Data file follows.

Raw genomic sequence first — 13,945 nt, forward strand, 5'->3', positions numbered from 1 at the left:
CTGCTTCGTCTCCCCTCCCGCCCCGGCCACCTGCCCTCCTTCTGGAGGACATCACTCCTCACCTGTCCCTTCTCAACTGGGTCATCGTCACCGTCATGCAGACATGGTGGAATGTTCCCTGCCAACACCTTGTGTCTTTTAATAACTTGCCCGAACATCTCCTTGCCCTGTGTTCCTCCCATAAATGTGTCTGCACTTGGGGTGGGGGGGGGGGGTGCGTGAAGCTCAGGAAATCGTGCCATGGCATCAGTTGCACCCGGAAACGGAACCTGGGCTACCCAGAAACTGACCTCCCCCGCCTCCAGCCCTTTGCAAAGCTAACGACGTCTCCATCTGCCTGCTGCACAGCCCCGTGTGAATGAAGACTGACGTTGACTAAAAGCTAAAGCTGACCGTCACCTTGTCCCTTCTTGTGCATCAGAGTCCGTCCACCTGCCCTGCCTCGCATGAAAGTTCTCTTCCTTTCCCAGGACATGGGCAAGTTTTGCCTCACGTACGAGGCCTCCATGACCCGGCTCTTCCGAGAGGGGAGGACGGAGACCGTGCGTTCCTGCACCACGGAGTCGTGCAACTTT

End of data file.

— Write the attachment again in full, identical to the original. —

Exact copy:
Raw genomic sequence first — 13,945 nt, forward strand, 5'->3', positions numbered from 1 at the left:
CTGCTTCGTCTCCCCTCCCGCCCCGGCCACCTGCCCTCCTTCTGGAGGACATCACTCCTCACCTGTCCCTTCTCAACTGGGTCATCGTCACCGTCATGCAGACATGGTGGAATGTTCCCTGCCAACACCTTGTGTCTTTTAATAACTTGCCCGAACATCTCCTTGCCCTGTGTTCCTCCCATAAATGTGTCTGCACTTGGGGTGGGGGGGGGGGGTGCGTGAAGCTCAGGAAATCGTGCCATGGCATCAGTTGCACCCGGAAACGGAACCTGGGCTACCCAGAAACTGACCTCCCCCGCCTCCAGCCCTTTGCAAAGCTAACGACGTCTCCATCTGCCTGCTGCACAGCCCCGTGTGAATGAAGACTGACGTTGACTAAAAGCTAAAGCTGACCGTCACCTTGTCCCTTCTTGTGCATCAGAGTCCGTCCACCTGCCCTGCCTCGCATGAAAGTTCTCTTCCTTTCCCAGGACATGGGCAAGTTTTGCCTCACGTACGAGGCCTCCATGACCCGGCTCTTCCGAGAGGGGAGGACGGAGACCGTGCGTTCCTGCACCACGGAGTCGTGCAACTTT